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ABSTRACT: Animal and plant cells release nucleotides into their extracellular matrix when touched, wounded, and when their plasma membranes are stretched during delivery of secretory vesicles and growth. These released nucleotides then function as signaling agents that induce rapid increases in the concentration of cytosolic calcium, nitric oxide and superoxide. These, in turn, are transduced into downstream physiological changes. These changes in plants include changes in the growth of diverse tissues, in gravitropism, and in the opening and closing of stomates. The concentration of extracellular nucleotides is controlled by various phosphatases, prominent among which are apyrases EC 18.104.22.168 (nucleoside triphosphate diphosphohydrolases, NTPDases). This review provides phylogenetic and pHMM analyses of plant apyrases as well as analysis of predicted post-translational modifications for Arabidopsis apyrases. This review also summarizes and discusses recent advances in research on the roles of apyrases and extracellular nucleotides in controlling plant growth and development. These include new findings that document how apyrases and extracellular nucleotides control auxin transport, modulate stomatal aperture, and mediate biotic and abiotic stress responses, and on how apyrase suppression leads to growth inhibition.Plant Science 08/2014; 225:107–116. DOI:10.1016/j.plantsci.2014.06.002 · 4.11 Impact Factor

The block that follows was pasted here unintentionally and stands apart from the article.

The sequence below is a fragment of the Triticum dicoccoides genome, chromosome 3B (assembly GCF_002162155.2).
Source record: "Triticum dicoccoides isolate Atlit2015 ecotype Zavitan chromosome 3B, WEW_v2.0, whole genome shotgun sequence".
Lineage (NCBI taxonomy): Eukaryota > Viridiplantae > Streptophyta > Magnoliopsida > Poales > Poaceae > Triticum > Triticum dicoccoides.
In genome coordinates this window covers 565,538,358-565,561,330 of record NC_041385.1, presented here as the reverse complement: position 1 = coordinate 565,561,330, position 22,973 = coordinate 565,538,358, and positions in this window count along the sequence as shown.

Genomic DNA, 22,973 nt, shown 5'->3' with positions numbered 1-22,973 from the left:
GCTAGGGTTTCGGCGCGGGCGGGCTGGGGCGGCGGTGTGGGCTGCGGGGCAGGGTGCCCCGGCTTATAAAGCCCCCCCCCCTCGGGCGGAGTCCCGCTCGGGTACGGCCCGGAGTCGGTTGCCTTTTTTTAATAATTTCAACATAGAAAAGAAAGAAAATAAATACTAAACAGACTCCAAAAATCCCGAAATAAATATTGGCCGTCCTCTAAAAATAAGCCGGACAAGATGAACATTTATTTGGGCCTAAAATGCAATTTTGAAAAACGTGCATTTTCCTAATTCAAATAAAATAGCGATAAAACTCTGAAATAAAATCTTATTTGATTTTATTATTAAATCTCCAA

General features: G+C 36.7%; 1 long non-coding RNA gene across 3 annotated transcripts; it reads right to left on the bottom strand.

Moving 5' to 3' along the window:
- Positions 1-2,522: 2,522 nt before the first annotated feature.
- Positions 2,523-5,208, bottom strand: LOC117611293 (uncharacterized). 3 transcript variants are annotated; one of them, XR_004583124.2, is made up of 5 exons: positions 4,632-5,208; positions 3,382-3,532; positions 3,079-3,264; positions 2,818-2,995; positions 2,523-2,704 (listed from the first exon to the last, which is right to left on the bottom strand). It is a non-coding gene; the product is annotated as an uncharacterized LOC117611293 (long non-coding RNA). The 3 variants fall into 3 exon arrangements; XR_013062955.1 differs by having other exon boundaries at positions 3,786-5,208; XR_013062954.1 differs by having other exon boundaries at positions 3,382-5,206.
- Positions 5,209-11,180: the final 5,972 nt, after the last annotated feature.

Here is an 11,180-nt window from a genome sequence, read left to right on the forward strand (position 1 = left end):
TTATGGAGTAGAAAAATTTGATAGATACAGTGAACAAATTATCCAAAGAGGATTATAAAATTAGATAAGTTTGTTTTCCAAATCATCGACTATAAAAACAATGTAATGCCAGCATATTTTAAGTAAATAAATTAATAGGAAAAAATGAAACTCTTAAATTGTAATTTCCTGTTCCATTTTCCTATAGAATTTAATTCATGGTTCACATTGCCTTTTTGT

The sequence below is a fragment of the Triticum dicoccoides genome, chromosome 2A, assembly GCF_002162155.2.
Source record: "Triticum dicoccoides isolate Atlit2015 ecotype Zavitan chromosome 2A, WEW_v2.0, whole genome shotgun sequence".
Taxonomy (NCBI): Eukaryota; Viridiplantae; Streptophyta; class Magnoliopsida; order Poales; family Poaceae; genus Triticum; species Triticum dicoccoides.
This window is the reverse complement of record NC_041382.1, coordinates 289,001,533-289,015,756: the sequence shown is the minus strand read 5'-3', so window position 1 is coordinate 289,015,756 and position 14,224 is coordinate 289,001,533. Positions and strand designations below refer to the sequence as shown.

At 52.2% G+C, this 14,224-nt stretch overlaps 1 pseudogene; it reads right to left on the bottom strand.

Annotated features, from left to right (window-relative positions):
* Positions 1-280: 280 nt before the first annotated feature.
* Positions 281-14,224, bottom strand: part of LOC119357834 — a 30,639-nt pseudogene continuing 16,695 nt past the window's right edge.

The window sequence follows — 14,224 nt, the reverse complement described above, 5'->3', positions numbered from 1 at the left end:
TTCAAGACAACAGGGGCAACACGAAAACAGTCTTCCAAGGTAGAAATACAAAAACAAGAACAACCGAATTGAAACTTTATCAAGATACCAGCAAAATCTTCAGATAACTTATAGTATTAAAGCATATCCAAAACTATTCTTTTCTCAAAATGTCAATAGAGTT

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ABSTRACT: The glycosyltransferases (GTs) are an important and functionally diverse family of enzymes involved in glycan and glycoside biosynthesis. Plants have evolved large families of GTs which undertake the array of glycosylation reactions that occur during plant development and growth. Based on the Carbohydrate-Active enZymes (CAZy) database, the genome of the reference plant Arabidopsis thaliana codes for over 450 GTs, while the rice genome (Oryza sativa) contains over 600 members. Collectively, GTs from these reference plants can be classified into over 40 distinct GT families. Although these enzymes are involved in many important plant specific processes such as cell wall and secondary metabolite biosynthesis, few have been functionally characterized. We have sought to develop a plant GTs clone resource that will enable functional genomic approaches to be undertaken by the plant research community. A total of 403 (88%) of CAZy defined Arabidopsis GTs have been cloned, while 96 (15%) of the GTs coded by rice have been cloned. The collection resulted in the update of a number of Arabidopsis GT gene models. The clones represent full-length coding sequences without termination codons and are Gateway® compatible. To demonstrate the utility of this JBEI GT collection, a set of efficient particle bombardment plasmids (pBullet) was also constructed with markers for the endomembrane. The utility of the pBullet collection was demonstrated by localizing all members of the Arabidopsis GT14 family to the Golgi apparatus or the ER. Updates to these resources are available at the JBEI GT Collection website http://gt.jbei.org/.The Plant Journal 08/2014; DOI:10.1111/tpj.12577 · 6.82 Impact Factor